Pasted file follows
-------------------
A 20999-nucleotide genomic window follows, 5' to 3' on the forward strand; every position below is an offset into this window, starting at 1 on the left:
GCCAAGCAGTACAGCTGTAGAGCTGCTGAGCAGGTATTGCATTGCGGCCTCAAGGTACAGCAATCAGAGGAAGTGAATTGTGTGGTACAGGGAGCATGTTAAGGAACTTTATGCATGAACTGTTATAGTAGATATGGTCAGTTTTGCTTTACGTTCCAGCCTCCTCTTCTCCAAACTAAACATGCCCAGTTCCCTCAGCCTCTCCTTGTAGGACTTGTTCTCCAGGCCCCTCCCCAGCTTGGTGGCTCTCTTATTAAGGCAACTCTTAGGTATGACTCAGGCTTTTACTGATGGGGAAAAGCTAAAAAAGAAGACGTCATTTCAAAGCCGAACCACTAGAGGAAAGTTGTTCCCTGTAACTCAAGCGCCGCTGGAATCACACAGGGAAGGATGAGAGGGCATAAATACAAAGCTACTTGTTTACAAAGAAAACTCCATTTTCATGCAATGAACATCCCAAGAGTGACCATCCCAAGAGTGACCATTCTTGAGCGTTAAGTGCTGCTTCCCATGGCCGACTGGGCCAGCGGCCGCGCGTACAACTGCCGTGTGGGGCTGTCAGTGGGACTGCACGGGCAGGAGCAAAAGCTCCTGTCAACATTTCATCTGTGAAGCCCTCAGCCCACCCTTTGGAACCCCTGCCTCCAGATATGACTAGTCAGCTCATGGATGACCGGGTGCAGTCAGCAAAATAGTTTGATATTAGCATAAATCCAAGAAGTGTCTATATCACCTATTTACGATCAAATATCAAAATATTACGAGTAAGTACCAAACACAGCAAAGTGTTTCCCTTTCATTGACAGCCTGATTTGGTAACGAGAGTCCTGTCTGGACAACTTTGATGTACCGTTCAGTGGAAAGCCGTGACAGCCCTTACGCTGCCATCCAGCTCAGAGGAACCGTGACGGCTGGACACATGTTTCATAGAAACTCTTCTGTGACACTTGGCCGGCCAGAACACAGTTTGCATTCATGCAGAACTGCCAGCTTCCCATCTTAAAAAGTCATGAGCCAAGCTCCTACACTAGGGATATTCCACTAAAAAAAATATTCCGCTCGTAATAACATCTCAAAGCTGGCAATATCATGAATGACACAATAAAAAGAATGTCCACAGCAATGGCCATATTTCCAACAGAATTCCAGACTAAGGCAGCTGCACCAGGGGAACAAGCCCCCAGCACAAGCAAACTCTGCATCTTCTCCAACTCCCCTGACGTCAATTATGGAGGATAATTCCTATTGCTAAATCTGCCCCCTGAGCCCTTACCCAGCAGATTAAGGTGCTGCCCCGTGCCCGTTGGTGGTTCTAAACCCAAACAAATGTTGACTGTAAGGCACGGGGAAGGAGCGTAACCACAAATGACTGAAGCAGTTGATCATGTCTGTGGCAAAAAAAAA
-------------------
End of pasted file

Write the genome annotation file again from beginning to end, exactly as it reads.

A 20999-nucleotide genomic window follows, 5' to 3' on the forward strand; every position below is an offset into this window, starting at 1 on the left:
GCCAAGCAGTACAGCTGTAGAGCTGCTGAGCAGGTATTGCATTGCGGCCTCAAGGTACAGCAATCAGAGGAAGTGAATTGTGTGGTACAGGGAGCATGTTAAGGAACTTTATGCATGAACTGTTATAGTAGATATGGTCAGTTTTGCTTTACGTTCCAGCCTCCTCTTCTCCAAACTAAACATGCCCAGTTCCCTCAGCCTCTCCTTGTAGGACTTGTTCTCCAGGCCCCTCCCCAGCTTGGTGGCTCTCTTATTAAGGCAACTCTTAGGTATGACTCAGGCTTTTACTGATGGGGAAAAGCTAAAAAAGAAGACGTCATTTCAAAGCCGAACCACTAGAGGAAAGTTGTTCCCTGTAACTCAAGCGCCGCTGGAATCACACAGGGAAGGATGAGAGGGCATAAATACAAAGCTACTTGTTTACAAAGAAAACTCCATTTTCATGCAATGAACATCCCAAGAGTGACCATCCCAAGAGTGACCATTCTTGAGCGTTAAGTGCTGCTTCCCATGGCCGACTGGGCCAGCGGCCGCGCGTACAACTGCCGTGTGGGGCTGTCAGTGGGACTGCACGGGCAGGAGCAAAAGCTCCTGTCAACATTTCATCTGTGAAGCCCTCAGCCCACCCTTTGGAACCCCTGCCTCCAGATATGACTAGTCAGCTCATGGATGACCGGGTGCAGTCAGCAAAATAGTTTGATATTAGCATAAATCCAAGAAGTGTCTATATCACCTATTTACGATCAAATATCAAAATATTACGAGTAAGTACCAAACACAGCAAAGTGTTTCCCTTTCATTGACAGCCTGATTTGGTAACGAGAGTCCTGTCTGGACAACTTTGATGTACCGTTCAGTGGAAAGCCGTGACAGCCCTTACGCTGCCATCCAGCTCAGAGGAACCGTGACGGCTGGACACATGTTTCATAGAAACTCTTCTGTGACACTTGGCCGGCCAGAACACAGTTTGCATTCATGCAGAACTGCCAGCTTCCCATCTTAAAAAGTCATGAGCCAAGCTCCTACACTAGGGATATTCCACTAAAAAAAATATTCCGCTCGTAATAACATCTCAAAGCTGGCAATATCATGAATGACACAATAAAAAGAATGTCCACAGCAATGGCCATATTTCCAACAGAATTCCAGACTAAGGCAGCTGCACCAGGGGAACAAGCCCCCAGCACAAGCAAACTCTGCATCTTCTCCAACTCCCCTGACGTCAATTATGGAGGATAATTCCTATTGCTAAATCTGCCCCCTGAGCCCTTACCCAGCAGATTAAGGTGCTGCCCCGTGCCCGTTGGTGGTTCTAAACCCAAACAAATGTTGACTGTAAGGCACGGGGAAGGAGCGTAACCACAAATGACTGAAGCAGTTGATCATGTCTGTGGCAAAAAAAAA